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STEPHEN TIMOFEEVICH RAZIN (d. 1671)

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Originally appearing in Volume V22, Page 937 of the 1911 Encyclopedia Britannica.
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STEPHEN TIMOFEEVICH RAZIN (d. 1671), Cossack hetman and rebel, whose parentage and date and place of birth are unknown. We first hear of him in 1661 on a diplomatic mission from the Don Cossacks to the Kalmuck Tatars, and in the same year we meet him on a pilgrimage of a thousand miles to the great Solovetsky monastery on the White Sea " for the benefit of his soul." After that all trace of him is lost for six years, when he reappears as the leader of a robber community established at Panshinskoe, among the marshes between the rivers Tishina and Ilovlya, from whence he levied blackmail on all vessels passing up and down the Volga. His first considerable exploit was to destroy the " great water caravan " consisting of the treasury-barges and the barges of the patriarch and the wealthy merchants of Moscow, He then sailed down the Volga with a fleet of thirty-five galleys, capturing the more important forts on his way and devastating the country. At the beginning of 1668 he defeated the voivode Jakov Bezobrazov, sent against him from Astrakhan, and in the spring embarked on a predatory expedition into Persia which lasted for eighteen months. Sailing into the Caspian, he ravaged the Persian coasts from Derbend to Baku, massacred the inhabitants of the great emporium of Resht, and in the spring of 1669 established himself on the isle of Suina, off which, in July, he annihilated a Persian fleet sent against him. Stenka,' as he was generally called, had now become a potentate with whom princes did not disdain to treat. In August 1669 he reappeared at Astrakhan, and accepted a fresh offer of pardon from the tsar there; the common people were fascinated by his adventures. The semi-Asiatic kingdom of Astrakhan, where the whole atmosphere was predatory and nine-tenths of the population were nomadic, was the natural milieu for such a rebellion as Stenka Razin's. In 1670 Razin, while ostensibly on his way to report himself at the Cossack headquarters on the Don, openly rebelled against the government, captured Cherkask, Tsaritsyn and other places, and on the 24th of June burst into Astrakhan itself. After massacring ' Steevy.all who opposed him, and giving the rich bazaars of the city over to pillage, he converted Astrakhan into a Cossack republic, dividing the population into thousands, hundreds and tens, with their proper officers, all of whom were appointed by a vyecha or general assembly, whose first act was to proclaim Stephen Timofeevich their gosudar (sovereign). After a three weeks' carnival of blood and debauchery Razin quitted Astrakhan with two hundred barges full of troops to establish the Cossack republic along the whole length of the Volga, as a preliminary step towards advancing against Moscow. Saratov and Samara were captured, but Simbirsk defied all efforts, and after two bloody encounters close at hand on the banks of the Sviyaga (October 1st and 4th); Razin was ultimately routed and fled down the Volga, leaving the bulk of his followers to be extirpated by the victors. But the rebellion was by no means over. The emissaries of Razin, armed with inflammatory proclamations, had stirred up the inhabitants of the modern governments of Nizhniy-Novgorod, Tambov and Penza, and penetrated even so far as Moscow and Great Novgorod. It was not difficult to revolt the oppressed population by the promise of deliverance from their yoke. Razin proclaimed that his object was to root out the boyars and all officials, to level all ranks and dignities, and establish Cossackdom, with its corollary of absolute equality, throughout Muscovy. Even at the beginning of 1671 the issue of the struggle was doubtful. Eight battles had been fought before the insurrection showed signs of weakening, and it continued for six months after Razin had received his quietus. At Simbirsk his prestige had been shattered. Even his own settlements at Saratov and Samara refused to open their gates to him, and the Don Cossacks, hearing that the patriarch of Moscow had anathematized Stenka, also declared against him. In 1671 he was captured at Kagalnik, his last fortress, and carried to Moscow, where, on the 6th of June, after bravely enduring unspeakable torments, he was quartered alive. See N. I. Kostomarov, The Rebellion of Stenka Razin (Rus.) (2nd ed., Petersburg, 1859) ; S. M. Solovev, History of Russia (Rus.), vol. ii. (Petersburg, 1895, &c.); R. N. Bain, The First Romanovs (London, 1905). (R. N. B.)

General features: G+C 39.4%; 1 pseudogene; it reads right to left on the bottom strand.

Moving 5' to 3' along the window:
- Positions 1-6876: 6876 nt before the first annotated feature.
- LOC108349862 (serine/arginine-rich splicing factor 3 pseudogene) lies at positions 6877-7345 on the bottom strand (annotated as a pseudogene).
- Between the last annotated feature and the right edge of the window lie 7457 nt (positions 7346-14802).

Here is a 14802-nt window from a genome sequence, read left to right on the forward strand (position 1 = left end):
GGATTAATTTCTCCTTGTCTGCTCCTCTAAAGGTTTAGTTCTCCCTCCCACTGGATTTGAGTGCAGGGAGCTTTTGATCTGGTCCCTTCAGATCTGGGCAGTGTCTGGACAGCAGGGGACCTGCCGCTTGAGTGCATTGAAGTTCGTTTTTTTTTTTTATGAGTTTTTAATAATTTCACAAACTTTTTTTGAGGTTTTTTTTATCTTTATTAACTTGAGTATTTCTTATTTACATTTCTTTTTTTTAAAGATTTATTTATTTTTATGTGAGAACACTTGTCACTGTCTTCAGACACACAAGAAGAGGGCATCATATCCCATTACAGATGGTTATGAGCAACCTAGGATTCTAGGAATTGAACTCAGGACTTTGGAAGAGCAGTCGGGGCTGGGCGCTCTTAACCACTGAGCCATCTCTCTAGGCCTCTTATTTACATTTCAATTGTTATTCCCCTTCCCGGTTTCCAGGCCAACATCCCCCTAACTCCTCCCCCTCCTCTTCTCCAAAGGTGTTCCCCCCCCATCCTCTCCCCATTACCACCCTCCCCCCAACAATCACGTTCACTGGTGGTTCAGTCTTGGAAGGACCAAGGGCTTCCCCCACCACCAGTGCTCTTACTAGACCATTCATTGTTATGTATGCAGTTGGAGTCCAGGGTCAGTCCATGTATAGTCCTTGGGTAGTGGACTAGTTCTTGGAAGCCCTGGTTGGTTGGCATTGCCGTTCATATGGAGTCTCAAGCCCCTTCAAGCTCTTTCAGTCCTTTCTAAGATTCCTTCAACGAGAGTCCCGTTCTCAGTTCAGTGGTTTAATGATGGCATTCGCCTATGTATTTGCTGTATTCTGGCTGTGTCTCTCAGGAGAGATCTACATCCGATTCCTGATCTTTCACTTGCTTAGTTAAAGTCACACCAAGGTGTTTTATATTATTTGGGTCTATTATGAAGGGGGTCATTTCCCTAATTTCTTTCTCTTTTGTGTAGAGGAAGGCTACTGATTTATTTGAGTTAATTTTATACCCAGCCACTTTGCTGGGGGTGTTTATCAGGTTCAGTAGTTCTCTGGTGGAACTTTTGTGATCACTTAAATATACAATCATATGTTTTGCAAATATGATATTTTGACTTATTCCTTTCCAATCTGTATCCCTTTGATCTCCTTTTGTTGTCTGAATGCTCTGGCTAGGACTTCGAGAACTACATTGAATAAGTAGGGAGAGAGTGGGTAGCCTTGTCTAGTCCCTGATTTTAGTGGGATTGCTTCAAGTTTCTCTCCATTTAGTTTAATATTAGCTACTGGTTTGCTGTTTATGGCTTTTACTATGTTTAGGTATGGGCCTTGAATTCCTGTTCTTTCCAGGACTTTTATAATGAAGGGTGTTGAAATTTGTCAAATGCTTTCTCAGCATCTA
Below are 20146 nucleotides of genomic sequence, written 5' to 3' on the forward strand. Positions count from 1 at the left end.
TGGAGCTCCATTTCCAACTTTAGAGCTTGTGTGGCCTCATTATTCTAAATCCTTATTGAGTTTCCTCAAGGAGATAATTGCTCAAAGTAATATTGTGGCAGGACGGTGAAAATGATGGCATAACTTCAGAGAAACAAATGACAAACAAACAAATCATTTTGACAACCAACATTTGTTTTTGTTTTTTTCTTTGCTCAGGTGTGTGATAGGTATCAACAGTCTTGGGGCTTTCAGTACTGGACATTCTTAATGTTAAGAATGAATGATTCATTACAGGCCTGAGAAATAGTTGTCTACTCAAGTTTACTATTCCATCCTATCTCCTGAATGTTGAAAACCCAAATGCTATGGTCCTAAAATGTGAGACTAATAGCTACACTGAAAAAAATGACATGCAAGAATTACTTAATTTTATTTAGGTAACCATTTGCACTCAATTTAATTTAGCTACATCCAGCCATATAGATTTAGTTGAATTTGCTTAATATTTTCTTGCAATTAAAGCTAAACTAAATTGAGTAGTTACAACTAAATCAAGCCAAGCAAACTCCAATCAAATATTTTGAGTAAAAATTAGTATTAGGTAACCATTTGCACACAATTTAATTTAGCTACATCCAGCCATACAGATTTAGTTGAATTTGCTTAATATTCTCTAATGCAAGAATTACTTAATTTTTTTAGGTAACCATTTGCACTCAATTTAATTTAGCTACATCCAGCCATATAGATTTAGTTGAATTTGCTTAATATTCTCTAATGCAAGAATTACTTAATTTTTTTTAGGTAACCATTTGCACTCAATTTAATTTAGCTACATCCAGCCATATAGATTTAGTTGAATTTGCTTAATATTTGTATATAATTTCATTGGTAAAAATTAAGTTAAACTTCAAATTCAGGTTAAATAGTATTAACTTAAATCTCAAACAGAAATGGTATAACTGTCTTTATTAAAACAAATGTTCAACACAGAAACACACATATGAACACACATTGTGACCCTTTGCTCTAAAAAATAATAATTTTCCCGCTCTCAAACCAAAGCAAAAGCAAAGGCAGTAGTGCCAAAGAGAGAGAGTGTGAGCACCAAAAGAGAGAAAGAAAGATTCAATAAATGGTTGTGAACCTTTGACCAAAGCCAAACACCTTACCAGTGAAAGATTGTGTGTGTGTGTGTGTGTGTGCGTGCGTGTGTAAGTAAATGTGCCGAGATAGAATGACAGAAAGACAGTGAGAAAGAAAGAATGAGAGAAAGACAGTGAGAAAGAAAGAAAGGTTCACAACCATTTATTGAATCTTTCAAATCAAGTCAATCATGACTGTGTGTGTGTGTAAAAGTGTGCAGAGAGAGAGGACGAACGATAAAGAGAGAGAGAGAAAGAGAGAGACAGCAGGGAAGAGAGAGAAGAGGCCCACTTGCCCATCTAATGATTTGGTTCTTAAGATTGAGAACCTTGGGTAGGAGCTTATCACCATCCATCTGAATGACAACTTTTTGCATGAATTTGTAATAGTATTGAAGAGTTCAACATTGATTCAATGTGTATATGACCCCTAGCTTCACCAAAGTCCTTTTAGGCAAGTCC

End of Article: STEPHEN TIMOFEEVICH RAZIN (d. 1671)
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